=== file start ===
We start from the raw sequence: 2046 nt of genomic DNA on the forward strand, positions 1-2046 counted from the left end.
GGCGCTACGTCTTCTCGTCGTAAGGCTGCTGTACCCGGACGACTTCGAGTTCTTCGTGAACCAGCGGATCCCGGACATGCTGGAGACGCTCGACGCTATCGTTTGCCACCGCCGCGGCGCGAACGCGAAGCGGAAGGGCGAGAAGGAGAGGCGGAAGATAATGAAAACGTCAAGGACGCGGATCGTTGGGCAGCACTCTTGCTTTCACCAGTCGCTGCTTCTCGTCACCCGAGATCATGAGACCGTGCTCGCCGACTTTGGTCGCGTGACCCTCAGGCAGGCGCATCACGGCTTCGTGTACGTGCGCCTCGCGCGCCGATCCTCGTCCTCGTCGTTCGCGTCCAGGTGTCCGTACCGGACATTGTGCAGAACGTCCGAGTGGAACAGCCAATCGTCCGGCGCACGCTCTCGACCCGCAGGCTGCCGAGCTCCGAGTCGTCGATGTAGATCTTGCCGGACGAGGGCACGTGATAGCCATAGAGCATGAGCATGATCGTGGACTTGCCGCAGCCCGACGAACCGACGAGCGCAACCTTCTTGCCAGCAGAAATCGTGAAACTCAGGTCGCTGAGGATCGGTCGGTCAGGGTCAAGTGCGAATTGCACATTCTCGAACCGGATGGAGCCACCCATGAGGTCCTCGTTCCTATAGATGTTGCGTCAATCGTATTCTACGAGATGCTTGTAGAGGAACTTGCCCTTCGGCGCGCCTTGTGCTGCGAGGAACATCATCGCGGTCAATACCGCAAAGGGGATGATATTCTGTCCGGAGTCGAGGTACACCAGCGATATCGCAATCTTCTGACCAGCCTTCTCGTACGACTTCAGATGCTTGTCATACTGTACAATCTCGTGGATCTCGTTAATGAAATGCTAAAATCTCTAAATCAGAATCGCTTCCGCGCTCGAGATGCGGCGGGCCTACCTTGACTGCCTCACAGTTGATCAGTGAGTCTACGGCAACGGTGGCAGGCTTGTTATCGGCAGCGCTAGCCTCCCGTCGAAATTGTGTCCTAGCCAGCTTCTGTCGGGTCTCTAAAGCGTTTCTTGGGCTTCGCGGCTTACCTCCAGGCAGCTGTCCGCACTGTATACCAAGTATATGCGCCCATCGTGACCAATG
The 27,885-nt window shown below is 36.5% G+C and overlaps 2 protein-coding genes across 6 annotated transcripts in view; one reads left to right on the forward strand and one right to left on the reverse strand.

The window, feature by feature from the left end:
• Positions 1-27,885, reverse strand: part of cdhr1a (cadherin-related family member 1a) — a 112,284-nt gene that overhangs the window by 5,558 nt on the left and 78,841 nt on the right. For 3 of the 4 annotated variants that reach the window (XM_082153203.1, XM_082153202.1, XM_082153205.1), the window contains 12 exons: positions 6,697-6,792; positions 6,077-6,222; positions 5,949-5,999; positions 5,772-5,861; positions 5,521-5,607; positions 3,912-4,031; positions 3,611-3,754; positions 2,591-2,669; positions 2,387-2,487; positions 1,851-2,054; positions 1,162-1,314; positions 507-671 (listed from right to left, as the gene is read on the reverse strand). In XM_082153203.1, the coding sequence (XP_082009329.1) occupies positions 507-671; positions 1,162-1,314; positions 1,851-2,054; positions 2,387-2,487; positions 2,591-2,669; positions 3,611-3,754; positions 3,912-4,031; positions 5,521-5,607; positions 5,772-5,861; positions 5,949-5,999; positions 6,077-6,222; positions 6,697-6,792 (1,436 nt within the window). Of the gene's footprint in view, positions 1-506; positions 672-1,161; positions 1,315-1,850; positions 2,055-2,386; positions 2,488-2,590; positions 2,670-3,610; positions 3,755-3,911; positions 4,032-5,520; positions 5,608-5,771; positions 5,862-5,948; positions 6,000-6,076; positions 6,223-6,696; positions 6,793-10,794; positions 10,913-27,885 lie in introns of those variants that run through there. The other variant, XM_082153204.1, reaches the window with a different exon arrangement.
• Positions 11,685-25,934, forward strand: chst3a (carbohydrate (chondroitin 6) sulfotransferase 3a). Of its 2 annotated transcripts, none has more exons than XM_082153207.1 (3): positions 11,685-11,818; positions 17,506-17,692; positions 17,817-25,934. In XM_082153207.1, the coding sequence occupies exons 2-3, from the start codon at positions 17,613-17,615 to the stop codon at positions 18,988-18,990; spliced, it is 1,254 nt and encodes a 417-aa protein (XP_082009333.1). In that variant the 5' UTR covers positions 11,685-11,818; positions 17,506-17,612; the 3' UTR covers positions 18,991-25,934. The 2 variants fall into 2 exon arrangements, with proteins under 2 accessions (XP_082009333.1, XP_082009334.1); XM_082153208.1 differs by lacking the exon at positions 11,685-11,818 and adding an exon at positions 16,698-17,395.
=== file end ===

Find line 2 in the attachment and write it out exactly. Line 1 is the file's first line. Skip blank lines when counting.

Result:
GGCGCTACGTCTTCTCGTCGTAAGGCTGCTGTACCCGGACGACTTCGAGTTCTTCGTGAACCAGCGGATCCCGGACATGCTGGAGACGCTCGACGCTATCGTTTGCCACCGCCGCGGCGCGAACGCGAAGCGGAAGGGCGAGAAGGAGAGGCGGAAGATAATGAAAACGTCAAGGACGCGGATCGTTGGGCAGCACTCTTGCTTTCACCAGTCGCTGCTTCTCGTCACCCGAGATCATGAGACCGTGCTCGCCGACTTTGGTCGCGTGACCCTCAGGCAGGCGCATCACGGCTTCGTGTACGTGCGCCTCGCGCGCCGATCCTCGTCCTCGTCGTTCGCGTCCAGGTGTCCGTACCGGACATTGTGCAGAACGTCCGAGTGGAACAGCCAATCGTCCGGCGCACGCTCTCGACCCGCAGGCTGCCGAGCTCCGAGTCGTCGATGTAGATCTTGCCGGACGAGGGCACGTGATAGCCATAGAGCATGAGCATGATCGTGGACTTGCCGCAGCCCGACGAACCGACGAGCGCAACCTTCTTGCCAGCAGAAATCGTGAAACTCAGGTCGCTGAGGATCGGTCGGTCAGGGTCAAGTGCGAATTGCACATTCTCGAACCGGATGGAGCCACCCATGAGGTCCTCGTTCCTATAGATGTTGCGTCAATCGTATTCTACGAGATGCTTGTAGAGGAACTTGCCCTTCGGCGCGCCTTGTGCTGCGAGGAACATCATCGCGGTCAATACCGCAAAGGGGATGATATTCTGTCCGGAGTCGAGGTACACCAGCGATATCGCAATCTTCTGACCAGCCTTCTCGTACGACTTCAGATGCTTGTCATACTGTACAATCTCGTGGATCTCGTTAATGAAATGCTAAAATCTCTAAATCAGAATCGCTTCCGCGCTCGAGATGCGGCGGGCCTACCTTGACTGCCTCACAGTTGATCAGTGAGTCTACGGCAACGGTGGCAGGCTTGTTATCGGCAGCGCTAGCCTCCCGTCGAAATTGTGTCCTAGCCAGCTTCTGTCGGGTCTCTAAAGCGTTTCTTGGGCTTCGCGGCTTACCTCCAGGCAGCTGTCCGCACTGTATACCAAGTATATGCGCCCATCGTGACCAATG